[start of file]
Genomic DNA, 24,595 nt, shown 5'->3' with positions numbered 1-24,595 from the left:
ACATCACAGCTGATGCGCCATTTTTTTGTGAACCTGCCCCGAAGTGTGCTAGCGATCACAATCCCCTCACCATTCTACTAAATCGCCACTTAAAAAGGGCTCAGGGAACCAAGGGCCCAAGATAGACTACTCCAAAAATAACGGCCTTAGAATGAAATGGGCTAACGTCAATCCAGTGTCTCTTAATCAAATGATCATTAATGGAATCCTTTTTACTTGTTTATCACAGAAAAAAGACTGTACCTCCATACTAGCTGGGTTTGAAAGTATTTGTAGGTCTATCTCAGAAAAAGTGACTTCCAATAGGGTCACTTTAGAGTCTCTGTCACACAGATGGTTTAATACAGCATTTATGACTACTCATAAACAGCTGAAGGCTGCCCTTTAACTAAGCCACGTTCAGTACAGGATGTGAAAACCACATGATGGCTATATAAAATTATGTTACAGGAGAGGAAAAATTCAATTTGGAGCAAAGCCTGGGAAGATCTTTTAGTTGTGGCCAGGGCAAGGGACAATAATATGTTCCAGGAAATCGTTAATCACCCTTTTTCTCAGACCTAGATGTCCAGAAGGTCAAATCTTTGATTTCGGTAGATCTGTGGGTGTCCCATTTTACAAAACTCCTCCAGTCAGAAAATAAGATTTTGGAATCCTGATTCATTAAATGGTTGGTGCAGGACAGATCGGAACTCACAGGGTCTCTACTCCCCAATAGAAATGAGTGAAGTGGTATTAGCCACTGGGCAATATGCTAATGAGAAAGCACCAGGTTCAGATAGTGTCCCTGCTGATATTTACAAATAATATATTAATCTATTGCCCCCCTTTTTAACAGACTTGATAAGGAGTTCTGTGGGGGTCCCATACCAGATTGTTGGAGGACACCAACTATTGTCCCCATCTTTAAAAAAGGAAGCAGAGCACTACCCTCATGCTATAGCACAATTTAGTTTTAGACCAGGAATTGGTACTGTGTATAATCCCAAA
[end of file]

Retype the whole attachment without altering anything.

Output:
Genomic DNA, 24,595 nt, shown 5'->3' with positions numbered 1-24,595 from the left:
ACATCACAGCTGATGCGCCATTTTTTTGTGAACCTGCCCCGAAGTGTGCTAGCGATCACAATCCCCTCACCATTCTACTAAATCGCCACTTAAAAAGGGCTCAGGGAACCAAGGGCCCAAGATAGACTACTCCAAAAATAACGGCCTTAGAATGAAATGGGCTAACGTCAATCCAGTGTCTCTTAATCAAATGATCATTAATGGAATCCTTTTTACTTGTTTATCACAGAAAAAAGACTGTACCTCCATACTAGCTGGGTTTGAAAGTATTTGTAGGTCTATCTCAGAAAAAGTGACTTCCAATAGGGTCACTTTAGAGTCTCTGTCACACAGATGGTTTAATACAGCATTTATGACTACTCATAAACAGCTGAAGGCTGCCCTTTAACTAAGCCACGTTCAGTACAGGATGTGAAAACCACATGATGGCTATATAAAATTATGTTACAGGAGAGGAAAAATTCAATTTGGAGCAAAGCCTGGGAAGATCTTTTAGTTGTGGCCAGGGCAAGGGACAATAATATGTTCCAGGAAATCGTTAATCACCCTTTTTCTCAGACCTAGATGTCCAGAAGGTCAAATCTTTGATTTCGGTAGATCTGTGGGTGTCCCATTTTACAAAACTCCTCCAGTCAGAAAATAAGATTTTGGAATCCTGATTCATTAAATGGTTGGTGCAGGACAGATCGGAACTCACAGGGTCTCTACTCCCCAATAGAAATGAGTGAAGTGGTATTAGCCACTGGGCAATATGCTAATGAGAAAGCACCAGGTTCAGATAGTGTCCCTGCTGATATTTACAAATAATATATTAATCTATTGCCCCCCTTTTTAACAGACTTGATAAGGAGTTCTGTGGGGGTCCCATACCAGATTGTTGGAGGACACCAACTATTGTCCCCATCTTTAAAAAAGGAAGCAGAGCACTACCCTCATGCTATAGCACAATTTAGTTTTAGACCAGGAATTGGTACTGTGTATAATCCCAAA